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A CLI tool to diff 2 versions of a Phoenix, Rails, Django or Laravel generated project.
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Verdiff Build Status

A command line script that will show you exactly what changed between 2 versions of your favorite web framework.

It currently supports Phoenix, Rails, Django and Laravel.

Verdiff is a zero dependency Python 2.x and 3.x compatible script that only requires having Docker installed.

Sample Output

Running this command:

nick:~$ verdiff --framework phoenix 1.4.4 1.4.8

Produces this output:

--- /app/phoenix/1.4.4/a1561480494/assets/webpack.config.js     2019-06-25 16:35:00.000000000 +0000
+++ /app/phoenix/1.4.8/a1561480494/assets/webpack.config.js     2019-06-25 16:35:02.000000000 +0000
@@ -13,7 +13,7 @@
   entry: {
-      './js/app.js': ['./js/app.js'].concat(glob.sync('./vendor/**/*.js'))
+    './js/app.js': glob.sync('./vendor/**/*.js').concat(['./js/app.js'])
   output: {
     filename: 'app.js',
diff --color -u --exclude vendor -r /app/phoenix/1.4.4/a1561480494/config/config.exs /app/phoenix/1.4.8/a1561480494/config/config.exs
--- /app/phoenix/1.4.4/a1561480494/config/config.exs    2019-06-25 16:34:59.000000000 +0000
+++ /app/phoenix/1.4.8/a1561480494/config/config.exs    2019-06-25 16:35:02.000000000 +0000
@@ -13,7 +13,7 @@
 # Configures the endpoint
 config :a1561480494, A1561480494Web.Endpoint,
   url: [host: "localhost"],
-  secret_key_base: "cjIVgFpmM8L2HEGUDhECpKUNc/YFfu0cNIYsF5FrjS7G6VYCSzoO/ZLsuLc2AEKA",
+  secret_key_base: "SBIuyXenXwyX4CIGrLt3sfUMAz17jXLlfbxVm5zgCLVywkGMD+aJsmU4SXLFM+7c",
   render_errors: [view: A1561480494Web.ErrorView, accepts: ~w(html json)],
   pubsub: [name: A1561480494.PubSub, adapter: Phoenix.PubSub.PG2]

diff --color -u --exclude vendor -r /app/phoenix/1.4.4/a1561480494/lib/a1561480494_web/endpoint.ex /app/phoenix/1.4.8/a1561480494/lib/a1561480494_web/endpoint.ex
--- /app/phoenix/1.4.4/a1561480494/lib/a1561480494_web/endpoint.ex      2019-06-25 16:35:00.000000000 +0000
+++ /app/phoenix/1.4.8/a1561480494/lib/a1561480494_web/endpoint.ex      2019-06-25 16:35:02.000000000 +0000
@@ -24,7 +24,7 @@

   plug Plug.RequestId
-  plug Plug.Logger
+  plug Plug.Telemetry, event_prefix: [:phoenix, :endpoint]

   plug Plug.Parsers,
     parsers: [:urlencoded, :multipart, :json],
@@ -40,7 +40,7 @@
   plug Plug.Session,
     store: :cookie,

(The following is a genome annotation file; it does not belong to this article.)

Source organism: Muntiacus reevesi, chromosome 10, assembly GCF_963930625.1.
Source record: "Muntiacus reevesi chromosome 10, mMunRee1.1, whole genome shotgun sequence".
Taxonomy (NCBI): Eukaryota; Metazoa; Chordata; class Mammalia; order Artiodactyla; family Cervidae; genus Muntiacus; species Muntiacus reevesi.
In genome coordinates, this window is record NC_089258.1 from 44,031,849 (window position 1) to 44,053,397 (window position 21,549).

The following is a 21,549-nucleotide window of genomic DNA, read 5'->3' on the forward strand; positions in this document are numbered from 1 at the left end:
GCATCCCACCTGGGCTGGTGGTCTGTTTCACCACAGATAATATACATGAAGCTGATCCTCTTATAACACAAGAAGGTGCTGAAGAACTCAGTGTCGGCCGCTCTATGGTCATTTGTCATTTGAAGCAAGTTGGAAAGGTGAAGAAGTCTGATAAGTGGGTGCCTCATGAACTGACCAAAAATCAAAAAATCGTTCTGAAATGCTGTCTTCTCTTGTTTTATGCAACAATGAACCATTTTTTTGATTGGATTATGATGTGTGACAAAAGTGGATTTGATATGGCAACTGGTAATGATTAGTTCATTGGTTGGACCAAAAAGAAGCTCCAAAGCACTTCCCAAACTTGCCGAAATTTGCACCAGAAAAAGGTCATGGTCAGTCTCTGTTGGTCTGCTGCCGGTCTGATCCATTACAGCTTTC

key: "_a1561480494_key",
-    signing_salt: "NLultLKg"
+    signing_salt: "xzZBCVLE"

   plug A1561480494Web.Router
diff --color -u --exclude vendor -r /app/phoenix/1.4.4/a1561480494/mix.exs /app/phoenix/1.4.8/a1561480494/mix.exs
--- /app/phoenix/1.4.4/a1561480494/mix.exs      2019-06-25 16:35:00.000000000 +0000
+++ /app/phoenix/1.4.8/a1561480494/mix.exs      2019-06-25 16:35:02.000000000 +0000
@@ -33,7 +33,7 @@
   # Type `mix help deps` for examples and options.
   defp deps do
-      {:phoenix, "~> 1.4.4"},
+      {:phoenix, "~> 1.4.7"},
       {:phoenix_pubsub, "~> 1.1"},
       {:phoenix_ecto, "~> 4.0"},
       {:ecto_sql, "~> 3.0"},
diff --color -u --exclude vendor -r /app/phoenix/1.4.4/a1561480494/test/support/data_case.ex /app/phoenix/1.4.8/a1561480494/test/support/data_case.ex
--- /app/phoenix/1.4.4/a1561480494/test/support/data_case.ex    2019-06-25 16:35:00.000000000 +0000
+++ /app/phoenix/1.4.8/a1561480494/test/support/data_case.ex    2019-06-25 16:35:02.000000000 +0000
@@ -45,8 +45,8 @@
   def errors_on(changeset) do
     Ecto.Changeset.traverse_errors(changeset, fn {message, opts} ->
-      Enum.reduce(opts, message, fn {key, value}, acc ->
-        String.replace(acc, "%{#{key}}", to_string(value))
+      Regex.replace(~r"%{(\w+)}", message, fn _, key ->
+        opts |> Keyword.get(String.to_existing_atom(key), key) |> to_string()

But Why?

A lot of popular web frameworks allow you to generate a new project with a command line tool. For example with Phoenix you can run mix hello and with Rails you can run rails new hello.

This is how most of us start a new project with those frameworks.

So let's say you were developing your project for 6 months and since you started there were a few small patches and a minor bump in your web framework of choice's version.

You've been hacking away on your project and it's going great and today is the day you decide to upgrade your web framework's version to the latest version. How do you approach this?

You're most likely not going to generate a brand new project and start from scratch because you already have a project. You'll likely read the docs on what changed but the docs don't include exactly what files changed between versions.